Georgian Archbishop expresses feelings of his first entering mausoleum of Imam Hussain, indicates reason for visiting again

An Archbishop from the Republic of Georgia—who has recently visited the Imam Hussain Shrine—expressed his feelings of the moment he entered the mausoleum of Imam Hussain for the first time in his life.

Dr. Malkhas Songulashvili, from the Georgian capital of Tbilisi, delivered a speech at the Sixth International Tarateel Sejjadeya Festival in which he said, “The first time I came to Kerbela—with a pastor from Georgia—was in the month of Ashura in 2014, and the moment I entered the mausoleum (where the lattice-enclosed tomb of Imam Hussain is), I felt there was a relation between the Christians and the Muslims.”

Songulashvili added, “In my other visit, I came to know the martyred one who had been killed by the Euphrates River—the one who was mentioned in the Holy Bible.”

He continued, “Today, I’m standing inside the shrine of the martyred one who and whose companions had been martyred in this place—close to the Euphrates River.”

“Who are we, and what are we doing here?” and “what’s the real purpose of life?” Songulashvili wondered, indicating that the two questions are among the most significant ones people ought to be frank with, noting that the Treatise on Rights by Imam Sejjad can answer those questions.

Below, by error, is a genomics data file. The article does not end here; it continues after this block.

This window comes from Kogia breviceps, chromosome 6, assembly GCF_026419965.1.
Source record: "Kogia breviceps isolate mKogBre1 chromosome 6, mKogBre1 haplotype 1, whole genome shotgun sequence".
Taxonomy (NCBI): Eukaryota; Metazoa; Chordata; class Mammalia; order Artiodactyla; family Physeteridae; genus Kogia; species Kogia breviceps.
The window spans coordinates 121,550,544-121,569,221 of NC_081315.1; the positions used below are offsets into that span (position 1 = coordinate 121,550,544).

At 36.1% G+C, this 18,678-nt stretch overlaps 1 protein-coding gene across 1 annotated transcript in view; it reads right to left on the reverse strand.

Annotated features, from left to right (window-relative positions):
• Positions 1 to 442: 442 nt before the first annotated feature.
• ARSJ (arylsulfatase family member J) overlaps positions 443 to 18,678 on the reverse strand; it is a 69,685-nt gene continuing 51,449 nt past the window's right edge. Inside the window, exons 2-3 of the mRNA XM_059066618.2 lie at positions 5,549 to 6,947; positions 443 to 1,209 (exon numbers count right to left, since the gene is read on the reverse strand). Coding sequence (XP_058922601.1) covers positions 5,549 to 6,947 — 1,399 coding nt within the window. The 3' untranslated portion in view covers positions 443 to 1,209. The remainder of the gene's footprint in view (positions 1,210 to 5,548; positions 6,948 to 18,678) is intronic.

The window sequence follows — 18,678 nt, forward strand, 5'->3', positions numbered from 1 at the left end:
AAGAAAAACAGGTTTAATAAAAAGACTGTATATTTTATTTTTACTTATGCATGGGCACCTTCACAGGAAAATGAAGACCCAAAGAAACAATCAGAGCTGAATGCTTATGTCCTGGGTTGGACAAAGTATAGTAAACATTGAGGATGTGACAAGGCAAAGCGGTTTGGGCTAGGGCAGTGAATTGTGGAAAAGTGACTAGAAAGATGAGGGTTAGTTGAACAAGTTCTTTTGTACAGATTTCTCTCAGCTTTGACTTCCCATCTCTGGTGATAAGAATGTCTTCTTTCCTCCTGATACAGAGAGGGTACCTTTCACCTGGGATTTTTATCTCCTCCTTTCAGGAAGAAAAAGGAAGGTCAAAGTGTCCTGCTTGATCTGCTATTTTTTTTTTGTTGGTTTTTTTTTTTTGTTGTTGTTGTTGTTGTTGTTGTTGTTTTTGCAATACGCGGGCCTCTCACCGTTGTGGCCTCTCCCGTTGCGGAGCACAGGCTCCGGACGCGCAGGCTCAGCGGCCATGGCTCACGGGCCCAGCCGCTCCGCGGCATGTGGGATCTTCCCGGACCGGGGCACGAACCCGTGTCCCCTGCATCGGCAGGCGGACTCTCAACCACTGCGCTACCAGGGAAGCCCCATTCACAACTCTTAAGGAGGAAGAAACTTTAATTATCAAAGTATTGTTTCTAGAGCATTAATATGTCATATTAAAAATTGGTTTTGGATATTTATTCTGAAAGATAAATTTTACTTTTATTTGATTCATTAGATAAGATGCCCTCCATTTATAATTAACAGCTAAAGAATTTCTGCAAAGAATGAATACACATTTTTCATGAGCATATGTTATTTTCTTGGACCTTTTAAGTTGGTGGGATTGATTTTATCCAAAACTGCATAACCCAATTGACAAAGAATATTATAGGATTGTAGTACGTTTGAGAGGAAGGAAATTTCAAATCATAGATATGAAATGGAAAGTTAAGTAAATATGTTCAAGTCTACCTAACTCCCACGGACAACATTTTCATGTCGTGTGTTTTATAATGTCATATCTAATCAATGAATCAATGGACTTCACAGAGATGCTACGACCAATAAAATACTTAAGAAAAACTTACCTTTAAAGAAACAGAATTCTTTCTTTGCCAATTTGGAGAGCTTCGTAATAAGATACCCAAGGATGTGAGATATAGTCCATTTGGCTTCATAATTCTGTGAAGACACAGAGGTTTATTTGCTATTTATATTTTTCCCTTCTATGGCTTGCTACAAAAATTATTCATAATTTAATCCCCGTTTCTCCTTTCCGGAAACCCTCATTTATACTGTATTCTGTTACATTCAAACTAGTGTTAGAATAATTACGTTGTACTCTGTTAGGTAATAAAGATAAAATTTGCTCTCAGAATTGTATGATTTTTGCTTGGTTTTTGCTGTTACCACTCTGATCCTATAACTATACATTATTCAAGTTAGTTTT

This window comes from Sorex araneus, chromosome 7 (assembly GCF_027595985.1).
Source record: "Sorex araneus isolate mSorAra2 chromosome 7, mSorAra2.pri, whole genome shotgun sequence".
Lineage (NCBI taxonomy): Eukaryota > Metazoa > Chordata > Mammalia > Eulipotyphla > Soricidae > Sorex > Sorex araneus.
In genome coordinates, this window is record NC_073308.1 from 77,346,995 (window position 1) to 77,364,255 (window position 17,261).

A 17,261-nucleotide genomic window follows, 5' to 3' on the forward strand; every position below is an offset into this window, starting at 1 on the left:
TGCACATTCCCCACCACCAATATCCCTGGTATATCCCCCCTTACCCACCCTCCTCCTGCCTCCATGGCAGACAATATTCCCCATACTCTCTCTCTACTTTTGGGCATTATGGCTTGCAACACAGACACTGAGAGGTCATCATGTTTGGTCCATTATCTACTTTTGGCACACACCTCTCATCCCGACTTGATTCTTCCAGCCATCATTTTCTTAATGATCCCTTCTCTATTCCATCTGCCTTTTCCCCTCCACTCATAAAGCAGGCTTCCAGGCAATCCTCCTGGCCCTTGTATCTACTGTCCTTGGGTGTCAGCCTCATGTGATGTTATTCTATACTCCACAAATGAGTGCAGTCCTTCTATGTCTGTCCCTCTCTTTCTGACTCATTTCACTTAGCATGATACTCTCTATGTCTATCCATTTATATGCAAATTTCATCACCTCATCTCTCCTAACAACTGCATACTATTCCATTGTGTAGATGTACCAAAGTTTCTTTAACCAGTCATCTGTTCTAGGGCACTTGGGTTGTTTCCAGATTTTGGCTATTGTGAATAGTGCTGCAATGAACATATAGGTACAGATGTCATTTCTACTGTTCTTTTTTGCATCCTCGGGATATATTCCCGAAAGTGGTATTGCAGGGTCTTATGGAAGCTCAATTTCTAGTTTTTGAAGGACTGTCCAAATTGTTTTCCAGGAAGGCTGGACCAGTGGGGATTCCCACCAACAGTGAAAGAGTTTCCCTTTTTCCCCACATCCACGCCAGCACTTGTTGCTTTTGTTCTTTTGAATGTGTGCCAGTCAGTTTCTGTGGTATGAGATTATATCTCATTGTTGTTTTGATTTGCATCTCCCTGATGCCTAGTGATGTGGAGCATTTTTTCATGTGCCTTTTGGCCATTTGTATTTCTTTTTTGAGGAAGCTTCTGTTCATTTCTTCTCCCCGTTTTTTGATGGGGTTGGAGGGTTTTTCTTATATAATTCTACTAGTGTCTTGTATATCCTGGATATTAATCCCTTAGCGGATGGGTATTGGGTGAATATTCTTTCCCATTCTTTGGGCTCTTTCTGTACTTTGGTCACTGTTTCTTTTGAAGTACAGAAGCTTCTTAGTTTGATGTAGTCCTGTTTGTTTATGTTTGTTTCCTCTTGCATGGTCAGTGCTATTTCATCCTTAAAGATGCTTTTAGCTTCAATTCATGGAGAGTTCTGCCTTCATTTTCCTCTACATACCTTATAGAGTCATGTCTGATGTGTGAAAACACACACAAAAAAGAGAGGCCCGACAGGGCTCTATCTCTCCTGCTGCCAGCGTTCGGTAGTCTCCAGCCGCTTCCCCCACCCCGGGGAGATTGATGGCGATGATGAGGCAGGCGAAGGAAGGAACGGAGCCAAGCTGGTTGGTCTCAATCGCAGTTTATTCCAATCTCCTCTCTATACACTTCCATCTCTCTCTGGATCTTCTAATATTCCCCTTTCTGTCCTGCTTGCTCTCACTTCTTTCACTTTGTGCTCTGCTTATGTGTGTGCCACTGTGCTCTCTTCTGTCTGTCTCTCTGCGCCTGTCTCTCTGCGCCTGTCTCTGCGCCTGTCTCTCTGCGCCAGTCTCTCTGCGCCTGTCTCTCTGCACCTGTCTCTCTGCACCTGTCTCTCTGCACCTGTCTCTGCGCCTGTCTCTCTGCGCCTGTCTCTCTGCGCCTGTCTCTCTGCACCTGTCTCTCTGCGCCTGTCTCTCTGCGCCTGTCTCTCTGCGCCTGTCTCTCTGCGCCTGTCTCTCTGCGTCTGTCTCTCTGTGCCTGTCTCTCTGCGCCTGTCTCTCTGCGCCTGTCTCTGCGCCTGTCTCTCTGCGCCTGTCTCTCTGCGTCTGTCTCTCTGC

He then mentioned that Imam Ali, son of Hussain—known as the Sejjad (devoted to prayer)—is the fourth Shia Muslim Imam who had witnessed the massacre in Kerbela, and was the one who wrote the Treatise on Rights.

One of the most precious works the family of the prophet of God, Ibrahim (Peace Be Upon Him), offered was the Treatise on Rights, Songulashvili said further, noting that the Imam offered a work (Treatise on Rights) that aims to build a society that conforms to social justice and love in order to establish harmony between God and humans, as well as among humans, and to enable each individual in the society to individually deal with their Creator, family, society, government, and teacher.

He clarified that the Imam determined 51 divine rights that fall into 7 categories: The rights of God, rights of the self and the body parts, rights of worshipping rituals, rights of the ruler and the country’s people, rights of family members and relatives, various rights of people, and rights of funds. In addition, he said the Imam wrote each right eloquently—some rights he wrote with a touch of poetry and elegance.

An essential right in the society, Songulashvili also mentioned, was the right of mother. He deemed it one of most beautiful rights toward motherhood.

It’s worth mentioning that the festival is held every year in memory of the martyrdom of Imam Ali Sejjad (Peace Be Upon Him), and this year’s festival carries the title, “Social Justice in the Treatise on Rights by Imam Ali Sejjad (Peace Be Upon Him).” The festival has been attended by remarkable figures from 14 countries: Britain, France, Finland, Germany, Ireland, Georgia, India, Malaysia, Turkey, Morocco, Libya, Tunisia, Algeria, and Lebanon.


By: Wela’ EsSeffar

Translation: Mohammed Elobaidi